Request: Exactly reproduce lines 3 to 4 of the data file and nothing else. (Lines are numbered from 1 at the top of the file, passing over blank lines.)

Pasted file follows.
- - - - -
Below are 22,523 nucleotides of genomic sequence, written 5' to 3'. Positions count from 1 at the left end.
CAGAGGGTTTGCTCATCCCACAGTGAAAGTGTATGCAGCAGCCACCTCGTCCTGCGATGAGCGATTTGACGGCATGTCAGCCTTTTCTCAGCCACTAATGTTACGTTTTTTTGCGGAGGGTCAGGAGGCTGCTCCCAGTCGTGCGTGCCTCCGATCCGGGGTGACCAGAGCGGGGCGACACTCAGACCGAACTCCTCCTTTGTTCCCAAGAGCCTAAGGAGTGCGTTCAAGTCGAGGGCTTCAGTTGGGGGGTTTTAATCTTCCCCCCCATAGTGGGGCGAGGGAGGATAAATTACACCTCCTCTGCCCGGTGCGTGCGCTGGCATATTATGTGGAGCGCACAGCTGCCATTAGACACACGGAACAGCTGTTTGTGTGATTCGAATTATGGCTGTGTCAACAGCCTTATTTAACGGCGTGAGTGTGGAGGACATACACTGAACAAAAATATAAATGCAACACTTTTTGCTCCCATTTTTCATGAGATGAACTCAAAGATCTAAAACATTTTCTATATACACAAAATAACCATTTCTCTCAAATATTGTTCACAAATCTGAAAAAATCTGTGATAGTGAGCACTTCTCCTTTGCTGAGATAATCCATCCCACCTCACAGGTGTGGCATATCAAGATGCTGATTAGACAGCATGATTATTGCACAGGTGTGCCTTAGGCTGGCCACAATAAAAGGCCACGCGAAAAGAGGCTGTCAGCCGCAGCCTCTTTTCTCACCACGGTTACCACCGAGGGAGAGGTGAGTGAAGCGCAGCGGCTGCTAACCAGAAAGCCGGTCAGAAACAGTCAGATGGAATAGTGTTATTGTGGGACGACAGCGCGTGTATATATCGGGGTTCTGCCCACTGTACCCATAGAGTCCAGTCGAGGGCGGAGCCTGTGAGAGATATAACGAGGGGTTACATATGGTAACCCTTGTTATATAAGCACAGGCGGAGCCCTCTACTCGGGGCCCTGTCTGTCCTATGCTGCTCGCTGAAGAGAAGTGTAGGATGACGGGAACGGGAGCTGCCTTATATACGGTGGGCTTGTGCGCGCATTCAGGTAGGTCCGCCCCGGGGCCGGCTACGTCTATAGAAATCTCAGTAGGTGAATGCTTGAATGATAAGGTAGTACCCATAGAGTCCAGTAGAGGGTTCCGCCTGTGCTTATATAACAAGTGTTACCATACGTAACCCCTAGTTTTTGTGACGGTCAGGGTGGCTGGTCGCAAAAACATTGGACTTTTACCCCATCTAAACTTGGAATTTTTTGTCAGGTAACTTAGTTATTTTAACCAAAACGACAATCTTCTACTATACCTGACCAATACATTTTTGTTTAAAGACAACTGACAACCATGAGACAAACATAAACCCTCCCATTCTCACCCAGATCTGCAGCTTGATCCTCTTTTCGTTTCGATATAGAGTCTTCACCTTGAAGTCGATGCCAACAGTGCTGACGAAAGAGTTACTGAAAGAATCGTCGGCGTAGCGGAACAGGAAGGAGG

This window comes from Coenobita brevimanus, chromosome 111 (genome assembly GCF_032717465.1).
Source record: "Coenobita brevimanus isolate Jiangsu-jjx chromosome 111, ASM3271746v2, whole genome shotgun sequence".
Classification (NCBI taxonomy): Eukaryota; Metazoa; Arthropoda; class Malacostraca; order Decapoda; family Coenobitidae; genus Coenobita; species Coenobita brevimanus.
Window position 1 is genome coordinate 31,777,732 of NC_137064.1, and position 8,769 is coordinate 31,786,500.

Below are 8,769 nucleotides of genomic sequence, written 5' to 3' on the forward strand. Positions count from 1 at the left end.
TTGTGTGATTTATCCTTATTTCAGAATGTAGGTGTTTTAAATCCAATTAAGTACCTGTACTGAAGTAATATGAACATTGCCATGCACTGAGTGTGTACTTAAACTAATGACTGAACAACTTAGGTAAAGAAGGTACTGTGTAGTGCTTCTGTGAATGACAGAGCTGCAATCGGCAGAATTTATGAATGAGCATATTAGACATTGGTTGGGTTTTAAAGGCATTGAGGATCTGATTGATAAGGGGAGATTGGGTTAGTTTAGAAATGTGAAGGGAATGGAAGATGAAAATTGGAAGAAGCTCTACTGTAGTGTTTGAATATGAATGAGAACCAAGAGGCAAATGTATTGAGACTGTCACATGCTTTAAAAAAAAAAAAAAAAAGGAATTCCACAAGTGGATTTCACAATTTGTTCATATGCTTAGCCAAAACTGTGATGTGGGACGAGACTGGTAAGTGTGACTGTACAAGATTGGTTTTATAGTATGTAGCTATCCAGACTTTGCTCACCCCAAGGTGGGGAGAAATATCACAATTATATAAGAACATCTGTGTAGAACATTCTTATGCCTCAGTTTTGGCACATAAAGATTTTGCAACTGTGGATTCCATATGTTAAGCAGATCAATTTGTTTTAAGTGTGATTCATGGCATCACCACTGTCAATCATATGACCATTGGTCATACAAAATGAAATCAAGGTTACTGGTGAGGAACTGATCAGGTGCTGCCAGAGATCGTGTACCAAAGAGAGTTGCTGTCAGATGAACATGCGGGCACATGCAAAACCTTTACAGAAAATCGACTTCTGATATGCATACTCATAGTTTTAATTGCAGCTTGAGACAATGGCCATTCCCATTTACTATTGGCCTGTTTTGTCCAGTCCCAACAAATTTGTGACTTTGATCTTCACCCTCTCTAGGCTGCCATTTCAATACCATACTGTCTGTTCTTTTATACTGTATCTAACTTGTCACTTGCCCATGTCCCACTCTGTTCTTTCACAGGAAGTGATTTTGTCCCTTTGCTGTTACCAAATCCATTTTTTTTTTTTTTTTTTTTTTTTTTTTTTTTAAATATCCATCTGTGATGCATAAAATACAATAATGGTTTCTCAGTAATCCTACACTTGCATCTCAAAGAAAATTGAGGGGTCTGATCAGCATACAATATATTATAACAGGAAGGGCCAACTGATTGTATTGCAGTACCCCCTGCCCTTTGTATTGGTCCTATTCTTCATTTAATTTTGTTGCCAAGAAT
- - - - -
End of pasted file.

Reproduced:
This window comes from Coenobita brevimanus, chromosome 111 (genome assembly GCF_032717465.1).
Source record: "Coenobita brevimanus isolate Jiangsu-jjx chromosome 111, ASM3271746v2, whole genome shotgun sequence".